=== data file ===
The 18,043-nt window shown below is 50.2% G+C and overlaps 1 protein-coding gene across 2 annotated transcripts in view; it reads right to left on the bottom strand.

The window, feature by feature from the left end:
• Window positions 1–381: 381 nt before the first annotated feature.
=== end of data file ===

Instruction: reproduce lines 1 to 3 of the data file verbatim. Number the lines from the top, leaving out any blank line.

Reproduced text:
The 18,043-nt window shown below is 50.2% G+C and overlaps 1 protein-coding gene across 2 annotated transcripts in view; it reads right to left on the bottom strand.

The window, feature by feature from the left end:
• Window positions 1–381: 381 nt before the first annotated feature.